James J. Heckman’s Giving Kids A Fair Chance

There is a very easy and reliable way to measure the sincerity of someone bemoaning “inequality,” one of the most loaded words in modern politics, and that is to assess their focus on early childhood development. Long before two people compete for the limited openings at America’s elite universities or the most prestigious and high-paying jobs on offer in the corporate world, their odds of success were heavily tilted, one way or another, by the accidents of their birth and the first few years of their lives. And as we do a better and better job constructing a culture that abhors the ancient prejudices of race, class and gender, the effects of childhood developmental disparities get magnified. Today, in the words of Nobel laureate James Heckman, currently ranked as the world’s second most influential economist by the RePEc paper citations database, “we live in a society in which birth is becoming fate.” America’s growing class stratification, whereby children of the wealthy and well-educated go on to become wealthy and well-educated themselves, while an entire underclass forms beneath them, locked out of the best that the post-industrial world has to offer and denied the minimum comforts of the former industrial world (a stable job and marriage in a functioning community), has become a social disgrace and a political liability, mocking the promise of the country as a “land of opportunity” and supercharging populist forces on the left and right.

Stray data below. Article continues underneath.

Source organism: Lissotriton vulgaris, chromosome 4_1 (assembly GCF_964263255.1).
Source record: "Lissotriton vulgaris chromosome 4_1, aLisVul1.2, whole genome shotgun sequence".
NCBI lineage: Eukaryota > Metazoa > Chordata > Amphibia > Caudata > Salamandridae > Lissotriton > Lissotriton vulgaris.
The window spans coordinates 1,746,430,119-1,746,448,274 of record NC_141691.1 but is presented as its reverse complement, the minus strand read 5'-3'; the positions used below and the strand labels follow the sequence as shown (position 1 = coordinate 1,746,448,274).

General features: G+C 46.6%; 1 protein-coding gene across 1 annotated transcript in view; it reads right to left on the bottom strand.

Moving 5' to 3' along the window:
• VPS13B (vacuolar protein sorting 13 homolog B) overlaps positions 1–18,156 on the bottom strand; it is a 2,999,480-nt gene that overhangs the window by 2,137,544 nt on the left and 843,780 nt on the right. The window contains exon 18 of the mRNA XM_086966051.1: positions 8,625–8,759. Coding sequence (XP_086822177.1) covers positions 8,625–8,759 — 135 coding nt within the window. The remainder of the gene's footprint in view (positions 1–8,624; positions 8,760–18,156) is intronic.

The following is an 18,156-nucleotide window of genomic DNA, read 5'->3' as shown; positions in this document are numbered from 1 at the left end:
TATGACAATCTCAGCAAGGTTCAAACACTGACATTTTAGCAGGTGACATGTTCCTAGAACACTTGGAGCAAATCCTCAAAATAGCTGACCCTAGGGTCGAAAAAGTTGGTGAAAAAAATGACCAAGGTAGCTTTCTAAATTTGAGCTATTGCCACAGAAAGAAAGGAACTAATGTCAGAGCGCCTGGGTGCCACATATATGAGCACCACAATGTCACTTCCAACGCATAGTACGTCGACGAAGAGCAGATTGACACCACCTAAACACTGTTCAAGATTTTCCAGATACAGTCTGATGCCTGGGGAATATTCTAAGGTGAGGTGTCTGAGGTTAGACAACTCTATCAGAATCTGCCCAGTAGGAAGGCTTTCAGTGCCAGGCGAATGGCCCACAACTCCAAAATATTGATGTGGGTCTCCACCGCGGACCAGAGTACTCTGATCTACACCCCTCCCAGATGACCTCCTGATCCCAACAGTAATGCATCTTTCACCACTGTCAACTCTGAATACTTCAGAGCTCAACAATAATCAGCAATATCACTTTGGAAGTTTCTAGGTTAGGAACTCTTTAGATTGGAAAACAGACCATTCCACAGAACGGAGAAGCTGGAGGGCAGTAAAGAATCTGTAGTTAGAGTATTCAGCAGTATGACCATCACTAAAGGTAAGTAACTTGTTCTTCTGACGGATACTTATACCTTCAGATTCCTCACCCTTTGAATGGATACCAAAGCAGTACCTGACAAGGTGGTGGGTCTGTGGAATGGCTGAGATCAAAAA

Heckman joins Robert Putnam in pointing to a troubling trend: income inequality is today less a function of unequal access to resources than to a nurturing home environment, which is much rarer today than it was a half-century ago.

A growing faction of our children are being born into disadvantaged families, where disadvantage is most basically a matter of the quality of family life and only secondarily measured by the number of parents, their income, and their education levels. And that disadvantage tends to accumulate across generations.